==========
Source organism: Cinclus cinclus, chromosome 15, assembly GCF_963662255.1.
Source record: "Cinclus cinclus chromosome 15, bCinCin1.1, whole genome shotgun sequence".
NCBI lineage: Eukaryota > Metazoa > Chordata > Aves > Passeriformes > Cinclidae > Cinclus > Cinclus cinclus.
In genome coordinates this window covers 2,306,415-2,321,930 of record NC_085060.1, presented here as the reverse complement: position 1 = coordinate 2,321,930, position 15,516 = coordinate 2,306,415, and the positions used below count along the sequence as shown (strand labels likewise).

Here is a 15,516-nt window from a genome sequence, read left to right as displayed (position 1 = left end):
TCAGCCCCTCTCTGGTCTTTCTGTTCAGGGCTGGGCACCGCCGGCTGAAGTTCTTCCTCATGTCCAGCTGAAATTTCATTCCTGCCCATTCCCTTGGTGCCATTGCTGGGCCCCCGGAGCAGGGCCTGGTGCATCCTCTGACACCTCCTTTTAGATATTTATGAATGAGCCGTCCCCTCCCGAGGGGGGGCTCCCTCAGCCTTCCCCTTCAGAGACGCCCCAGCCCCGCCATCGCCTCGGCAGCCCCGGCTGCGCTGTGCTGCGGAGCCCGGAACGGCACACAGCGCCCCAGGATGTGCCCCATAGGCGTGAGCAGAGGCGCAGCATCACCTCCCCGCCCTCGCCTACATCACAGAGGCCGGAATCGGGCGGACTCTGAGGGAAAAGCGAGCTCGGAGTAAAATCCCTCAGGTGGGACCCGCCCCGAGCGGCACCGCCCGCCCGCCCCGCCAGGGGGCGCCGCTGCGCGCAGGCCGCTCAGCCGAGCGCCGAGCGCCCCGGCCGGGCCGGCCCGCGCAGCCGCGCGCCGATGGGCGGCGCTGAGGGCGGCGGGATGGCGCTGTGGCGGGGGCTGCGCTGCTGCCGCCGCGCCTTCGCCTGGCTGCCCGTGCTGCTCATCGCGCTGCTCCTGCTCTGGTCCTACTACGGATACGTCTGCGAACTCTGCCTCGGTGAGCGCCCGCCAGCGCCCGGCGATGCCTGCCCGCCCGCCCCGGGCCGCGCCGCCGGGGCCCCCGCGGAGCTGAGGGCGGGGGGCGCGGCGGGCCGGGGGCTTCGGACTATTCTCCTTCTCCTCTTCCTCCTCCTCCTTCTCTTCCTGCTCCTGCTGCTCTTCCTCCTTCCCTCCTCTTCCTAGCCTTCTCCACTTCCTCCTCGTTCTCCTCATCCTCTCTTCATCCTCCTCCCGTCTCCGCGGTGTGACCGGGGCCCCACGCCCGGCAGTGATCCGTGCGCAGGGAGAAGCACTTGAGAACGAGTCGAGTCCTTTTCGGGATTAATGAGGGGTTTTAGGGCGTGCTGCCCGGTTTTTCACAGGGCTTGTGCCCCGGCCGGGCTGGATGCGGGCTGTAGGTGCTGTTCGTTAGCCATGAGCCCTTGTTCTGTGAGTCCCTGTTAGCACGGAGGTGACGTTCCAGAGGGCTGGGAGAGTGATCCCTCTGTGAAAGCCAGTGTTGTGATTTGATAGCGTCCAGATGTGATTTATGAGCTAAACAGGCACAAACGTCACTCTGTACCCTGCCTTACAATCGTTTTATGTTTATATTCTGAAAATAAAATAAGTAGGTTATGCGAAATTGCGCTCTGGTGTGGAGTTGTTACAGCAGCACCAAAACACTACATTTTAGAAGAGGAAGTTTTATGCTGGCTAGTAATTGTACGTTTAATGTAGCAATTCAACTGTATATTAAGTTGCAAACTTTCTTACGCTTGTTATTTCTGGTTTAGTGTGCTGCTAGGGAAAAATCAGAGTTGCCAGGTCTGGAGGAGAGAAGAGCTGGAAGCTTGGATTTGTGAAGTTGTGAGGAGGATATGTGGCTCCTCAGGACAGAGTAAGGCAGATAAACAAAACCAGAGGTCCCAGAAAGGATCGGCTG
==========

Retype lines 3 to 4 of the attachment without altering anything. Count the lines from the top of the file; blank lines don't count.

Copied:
NCBI lineage: Eukaryota > Metazoa > Chordata > Aves > Passeriformes > Cinclidae > Cinclus > Cinclus cinclus.
In genome coordinates this window covers 2,306,415-2,321,930 of record NC_085060.1, presented here as the reverse complement: position 1 = coordinate 2,321,930, position 15,516 = coordinate 2,306,415, and the positions used below count along the sequence as shown (strand labels likewise).